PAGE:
March 15, 1977 - Maritime Reporter and Engineering News

Armco Literature Shows How To Use And Inspect Wire Rope Slings

Wire rope slings are used in a multitude of applications for material handling. To promote safe working conditions and to comply with specifications set forth by ANSI B30.9 and OSHA, Armco Steel Corporation's Union Wire Rope engineers have suggested a standard inspection program and guidelines for the use and handling of wire rope slings.

For safe operation, all slings, including end fittings and attachments, should be given a visual inspection for damage each day before being used. To avoid any possible failure in service, a sling should be immediately removed from service when it exhibits any of the following conditions: 1. Ten randomly distributed broken wires in one rope lay, or five broken wires in one strand in one lay.

2. Wear or scraping of onethird the original diameter of outside individual wires.

3. Kinking, crushing, birdcaging or any other damage resulting in distortion of the wire rope structure.

4. Evidence of heat damage.

5. Hooks that are opened more than 15 percent of the normal throat opening measured at the narrowest point or twisted more than 10 degrees from the plane of the unbent hook.

6. Corrosion of the rope or end attachments. Light surface rust can be wiped off with a rag or metal wire brush and does not require sling replacement. This kind of rust should be wiped off and the rope relubricated.

7. Extreme eye elongation. This indicates the sling has been loaded beyond its rated capacity.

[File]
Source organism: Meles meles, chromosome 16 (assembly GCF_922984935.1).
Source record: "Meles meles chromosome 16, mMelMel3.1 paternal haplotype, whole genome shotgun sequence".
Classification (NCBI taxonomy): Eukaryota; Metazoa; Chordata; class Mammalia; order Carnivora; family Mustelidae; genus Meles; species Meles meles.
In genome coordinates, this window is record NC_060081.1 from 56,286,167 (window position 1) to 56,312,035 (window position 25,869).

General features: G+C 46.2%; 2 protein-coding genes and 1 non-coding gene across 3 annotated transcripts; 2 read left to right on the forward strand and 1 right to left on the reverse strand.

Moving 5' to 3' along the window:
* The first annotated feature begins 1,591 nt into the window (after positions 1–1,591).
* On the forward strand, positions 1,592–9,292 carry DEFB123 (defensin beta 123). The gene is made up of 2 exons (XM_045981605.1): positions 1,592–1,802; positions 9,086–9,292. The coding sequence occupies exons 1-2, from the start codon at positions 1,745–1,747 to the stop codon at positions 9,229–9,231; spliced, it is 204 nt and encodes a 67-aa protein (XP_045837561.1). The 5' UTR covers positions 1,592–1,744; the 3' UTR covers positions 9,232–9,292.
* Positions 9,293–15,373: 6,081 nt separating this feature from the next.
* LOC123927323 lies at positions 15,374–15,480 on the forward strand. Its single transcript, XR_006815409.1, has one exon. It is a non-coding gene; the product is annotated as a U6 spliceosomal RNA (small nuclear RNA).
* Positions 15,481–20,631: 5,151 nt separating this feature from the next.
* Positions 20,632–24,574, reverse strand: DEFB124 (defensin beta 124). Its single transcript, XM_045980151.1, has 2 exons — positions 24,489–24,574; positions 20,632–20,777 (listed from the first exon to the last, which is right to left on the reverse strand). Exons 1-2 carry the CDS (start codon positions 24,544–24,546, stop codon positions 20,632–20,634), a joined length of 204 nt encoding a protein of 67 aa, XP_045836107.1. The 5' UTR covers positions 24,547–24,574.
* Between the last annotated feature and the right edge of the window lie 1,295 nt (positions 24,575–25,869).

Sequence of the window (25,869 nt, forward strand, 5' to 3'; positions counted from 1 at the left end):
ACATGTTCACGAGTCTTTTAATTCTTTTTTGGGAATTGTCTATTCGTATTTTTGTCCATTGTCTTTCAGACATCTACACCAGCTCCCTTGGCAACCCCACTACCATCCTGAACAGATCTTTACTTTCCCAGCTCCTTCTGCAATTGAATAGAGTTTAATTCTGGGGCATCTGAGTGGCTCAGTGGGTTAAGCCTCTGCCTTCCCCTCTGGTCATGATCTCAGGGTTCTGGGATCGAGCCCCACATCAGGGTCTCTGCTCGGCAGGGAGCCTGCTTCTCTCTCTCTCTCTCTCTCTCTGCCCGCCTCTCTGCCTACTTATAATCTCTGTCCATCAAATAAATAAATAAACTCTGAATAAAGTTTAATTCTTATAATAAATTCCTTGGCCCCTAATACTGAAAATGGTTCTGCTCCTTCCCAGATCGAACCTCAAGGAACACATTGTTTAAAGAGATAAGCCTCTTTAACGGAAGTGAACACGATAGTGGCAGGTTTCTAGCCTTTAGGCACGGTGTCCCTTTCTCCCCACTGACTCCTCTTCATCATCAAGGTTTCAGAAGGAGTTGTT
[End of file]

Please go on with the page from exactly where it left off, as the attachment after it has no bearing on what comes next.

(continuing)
Armco Steel Corporation's Union Wire Rope engineers suggest these guidelines for safer use and handling of wire rope slings: 1. Use any given sling only up to its rated load.

2. All loads should be lifted and lowered at a slow, uniform rate; never "shocked." 3. Always protect the slings from sharp corners. Sling protectors or even blocks of wood should be inserted between the sling and sharp, unyielding corners of the load.

4. Avoid dragging slings under or over loads. Spacers should be positioned to enable easy removal of slings from under loads.

5. Don't drop slings. Rather lower and lift them on their hooks.

6. Don't roll loads with slings.

7. Maintain slings by proper storage and lubrication.

8. Discard a sling if it is corroded or damaged.

9. Avoid extreme heat and corrosive atmospheres. Extreme heat (over 400°F for steel cored slings and 200°F for fiber cored slings) will cause considerable loss of strength.

10. Never exceed a sling angle of 60 degrees with the vertical.

When two or more sling legs are being used, the tension in each leg increases as the angle with the vertical increases. At 60 degrees, this tension is twice that of lifting in a vertical position.

To obtain the assistance of Union Wire Rope engineers at Armco's Kansas City producing plant for the selection of the right wire rope sling, contact W.E. Steimer, Armco Steel Corp., 7000 Roberts Street, Kansas City, Mo. 64125.

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